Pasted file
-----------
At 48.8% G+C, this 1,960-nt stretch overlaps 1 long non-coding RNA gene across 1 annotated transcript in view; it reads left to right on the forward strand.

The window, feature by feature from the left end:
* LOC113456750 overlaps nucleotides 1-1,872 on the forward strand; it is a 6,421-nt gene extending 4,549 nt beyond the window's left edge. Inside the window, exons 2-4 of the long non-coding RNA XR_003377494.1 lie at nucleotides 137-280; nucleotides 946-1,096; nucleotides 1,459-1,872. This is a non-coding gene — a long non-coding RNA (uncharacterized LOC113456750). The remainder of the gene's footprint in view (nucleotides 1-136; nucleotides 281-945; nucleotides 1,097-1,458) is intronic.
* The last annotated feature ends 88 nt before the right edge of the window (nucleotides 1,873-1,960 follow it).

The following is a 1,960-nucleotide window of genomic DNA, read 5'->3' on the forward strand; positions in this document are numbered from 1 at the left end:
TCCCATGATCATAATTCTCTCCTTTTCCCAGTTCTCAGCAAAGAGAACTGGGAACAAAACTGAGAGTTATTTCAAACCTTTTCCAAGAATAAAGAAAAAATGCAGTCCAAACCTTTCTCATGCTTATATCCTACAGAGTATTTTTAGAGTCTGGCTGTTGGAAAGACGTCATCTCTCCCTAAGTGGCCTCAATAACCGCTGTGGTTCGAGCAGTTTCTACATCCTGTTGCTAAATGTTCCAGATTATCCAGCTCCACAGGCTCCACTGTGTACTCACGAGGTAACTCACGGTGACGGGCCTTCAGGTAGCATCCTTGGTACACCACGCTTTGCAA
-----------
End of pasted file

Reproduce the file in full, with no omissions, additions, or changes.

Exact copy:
At 48.8% G+C, this 1,960-nt stretch overlaps 1 long non-coding RNA gene across 1 annotated transcript in view; it reads left to right on the forward strand.

The window, feature by feature from the left end:
* LOC113456750 overlaps nucleotides 1-1,872 on the forward strand; it is a 6,421-nt gene extending 4,549 nt beyond the window's left edge. Inside the window, exons 2-4 of the long non-coding RNA XR_003377494.1 lie at nucleotides 137-280; nucleotides 946-1,096; nucleotides 1,459-1,872. This is a non-coding gene — a long non-coding RNA (uncharacterized LOC113456750). The remainder of the gene's footprint in view (nucleotides 1-136; nucleotides 281-945; nucleotides 1,097-1,458) is intronic.
* The last annotated feature ends 88 nt before the right edge of the window (nucleotides 1,873-1,960 follow it).

The following is a 1,960-nucleotide window of genomic DNA, read 5'->3' on the forward strand; positions in this document are numbered from 1 at the left end:
TCCCATGATCATAATTCTCTCCTTTTCCCAGTTCTCAGCAAAGAGAACTGGGAACAAAACTGAGAGTTATTTCAAACCTTTTCCAAGAATAAAGAAAAAATGCAGTCCAAACCTTTCTCATGCTTATATCCTACAGAGTATTTTTAGAGTCTGGCTGTTGGAAAGACGTCATCTCTCCCTAAGTGGCCTCAATAACCGCTGTGGTTCGAGCAGTTTCTACATCCTGTTGCTAAATGTTCCAGATTATCCAGCTCCACAGGCTCCACTGTGTACTCACGAGGTAACTCACGGTGACGGGCCTTCAGGTAGCATCCTTGGTACACCACGCTTTGCAA